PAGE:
are special purpose naval vessels that use their submerged capability for protection. A submarine must possess a hull strong enough to withstand substantial water pressure; tanks for taking on and holding water to adjust buoyancy and facilitate diving below the water's surface; and a means of underwater propulsion. Typically, submarines carry torpedoes as weapons, but some have carried ballistic missiles.
David Bushnell's human‐powered Turtle launched the first (unsuccessful) submarine attack in New York Harbor in September 1776 during the Revolutionary War. In the Civil War, Horace Hunley built the David craft for the Confederate navy, one of which sank the USS Housatonic in July 1864, in Charleston, South Carolina, sinking itself in the process. In the late nineteenth century, John Holland, an Irish immigrant and inventor from Paterson, New Jersey, privately built a series of experimental craft culminating in a gasoline‐powered submersible, Holland VI (1896). Due to its oxygen requirements, the boat's engine could only operate while it cruised on the surface, so the vessel also had an electric battery to provide submerged propulsion. Holland's design became the basis for submarines of the U.S. Navy, and the Royal Navy bought his design as well.
European technical developments paralleled U.S. efforts, especially in Germany and France. French naval theorists of the so‐called young school (jeune école) provided submerged weapons for submarines by first combining them in 1893 with the self‐propelled torpedo. In the view of most naval officers, submarines would be especially useful to defend a coast or for a relatively weak naval power to attack an enemy line of battleships. Due to their low submerged speed, most submarines operated as temporarily submersible torpedo boats, largely sailing and often attacking while surfaced.
During World War I, the submarines, and especially the German Untersee boats (U‐boats), achieved prominence. Submarine crews gained a reputation as élite personnel who endured real hardships; few survived the sinking of a submarine. The submarines of all navies had internal combustion engines (usually diesel), a periscope, and a deck gun for surface combat, as well as torpedoes or mines. Early in the war, a submerged German U‐boat torpedoed and sank three British cruisers in one day; another was responsible for the sinking of Lusitania (1915). Against Allied merchant shipping, the long‐range U‐boat came into its own, evading the larger Royal Navy, and sometimes attacking even while surfaced until deterred by the U.S. convoy system and vigorous U.S. antisubmarine efforts in 1917–18. Allied submarines, including American boats sent to Britain in 1918, focused upon attacking enemy surface ships but faced few targets due to the enemy's caution. Since the force almost succeeded in starving Britain, the Treaty of Versailles forbade German possession of U‐boats.
After World War I, the Washington Naval Arms Limitation Conference (1922) considered a complete ban on submarines. But opposition from the Italian and French governments guaranteed that submarines remained in the inventories of most navies, and they returned in Germany after 1935. Interwar developments included improved construction, more sophisticated torpedoes, better torpedo fire control systems, and even air conditioning in U.S. vessels. Submarine doctrine remained divided between those who desired to use the boats for commerce warfare, the German goal, and those who emphasized fleet reconnaissance and attacks on warships, the policy in the U.S. and Imperial Japanese navies.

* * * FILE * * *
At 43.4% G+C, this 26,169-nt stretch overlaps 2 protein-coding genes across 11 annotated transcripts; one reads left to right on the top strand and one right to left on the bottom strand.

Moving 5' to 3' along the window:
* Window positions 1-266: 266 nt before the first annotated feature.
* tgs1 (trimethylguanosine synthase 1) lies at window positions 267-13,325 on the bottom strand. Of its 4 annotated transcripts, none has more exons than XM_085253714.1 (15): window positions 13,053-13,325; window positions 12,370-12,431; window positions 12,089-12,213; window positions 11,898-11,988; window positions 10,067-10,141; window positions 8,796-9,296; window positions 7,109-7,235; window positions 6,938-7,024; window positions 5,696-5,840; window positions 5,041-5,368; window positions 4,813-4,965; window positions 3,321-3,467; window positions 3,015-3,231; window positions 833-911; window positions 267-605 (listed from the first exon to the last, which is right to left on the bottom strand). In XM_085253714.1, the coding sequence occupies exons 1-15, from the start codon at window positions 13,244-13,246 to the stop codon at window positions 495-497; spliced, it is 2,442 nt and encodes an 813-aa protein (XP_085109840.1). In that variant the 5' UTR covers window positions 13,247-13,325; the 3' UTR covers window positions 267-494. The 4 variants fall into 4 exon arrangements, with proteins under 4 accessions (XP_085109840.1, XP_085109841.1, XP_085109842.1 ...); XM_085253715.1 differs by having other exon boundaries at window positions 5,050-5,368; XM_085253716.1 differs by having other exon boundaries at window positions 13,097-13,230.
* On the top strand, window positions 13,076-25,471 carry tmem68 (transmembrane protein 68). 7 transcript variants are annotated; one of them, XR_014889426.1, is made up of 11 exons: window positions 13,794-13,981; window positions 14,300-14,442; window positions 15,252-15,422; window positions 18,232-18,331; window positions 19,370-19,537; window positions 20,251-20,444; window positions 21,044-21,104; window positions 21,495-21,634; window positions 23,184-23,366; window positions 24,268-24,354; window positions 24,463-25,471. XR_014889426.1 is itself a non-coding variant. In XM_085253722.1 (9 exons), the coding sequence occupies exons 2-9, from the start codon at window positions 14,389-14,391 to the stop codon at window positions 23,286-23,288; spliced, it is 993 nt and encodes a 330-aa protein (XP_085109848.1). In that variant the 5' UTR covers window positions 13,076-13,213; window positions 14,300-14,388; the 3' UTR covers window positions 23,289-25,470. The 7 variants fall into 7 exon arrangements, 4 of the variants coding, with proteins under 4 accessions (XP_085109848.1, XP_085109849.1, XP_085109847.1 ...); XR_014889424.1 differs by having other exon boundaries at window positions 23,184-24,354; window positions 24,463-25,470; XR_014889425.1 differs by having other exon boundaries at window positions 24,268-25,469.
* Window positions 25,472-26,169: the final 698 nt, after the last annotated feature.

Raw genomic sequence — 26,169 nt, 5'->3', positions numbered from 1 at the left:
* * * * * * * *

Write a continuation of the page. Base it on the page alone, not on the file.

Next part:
World War II saw accelerated building of submarines by both the Axis and the Allied sides, with almost 2,000 vessels serving. Overwhelmingly, submarines attacked enemy merchant shipping, despite prewar doctrines emphasizing fleet operations. Their patrols succeeded in sinking over 20 million tons of shipping, one‐quarter by 300 American boats, which provided an effective naval blockade of Japan. U.S. design innovations included improved torpedoes and the addition of radar for surface operations. Changes from 1943 onward in Germany included series construction, the snorkel, an air tube for submerged diesel use, and improvements in submarine battery power and submerged speed. All postwar diesel submarine designs made use of these German innovations.
During the Cold War, submarine design incorporated nuclear weapons and propulsion, as well as improved sonar and reduced noise signatures. Nuclear weapons entered use as torpedoes, cruise missiles, and as the strategic ballistic missiles that the United States, Soviet Union, France, Britain, and the People's Republic of China added to their fleets. Ballistic missile submarines were a prominent nuclear deterrent. Nuclear propulsion, first introduced in the U.S. Navy by Adm. Hyman Rickover, gave submarines virtually unlimited range and radically more underwater capability due to their power plants' independence of air supplies. With improved range and weapons, both diesel and nuclear submarines fully realized their capabilities, emerging as a versatile branch of modern navies.
John Moore, Jane's Pocket Book of Submarine Development, 1976.Find this resource:
Ulrich Gabler, Submarine Design, 1986.Find this resource:
Gary Weir, Building American Submarines 1914–1940, 1991.Find this resource:
Gary Weir, Forged in War, 1993.Find this resource:
Norman Friedman, U.S. Submarines Since 1945, 1995.Find this resource:
Norman Friedman, U.S. Submarines Through 1945, 1995.Find this resource: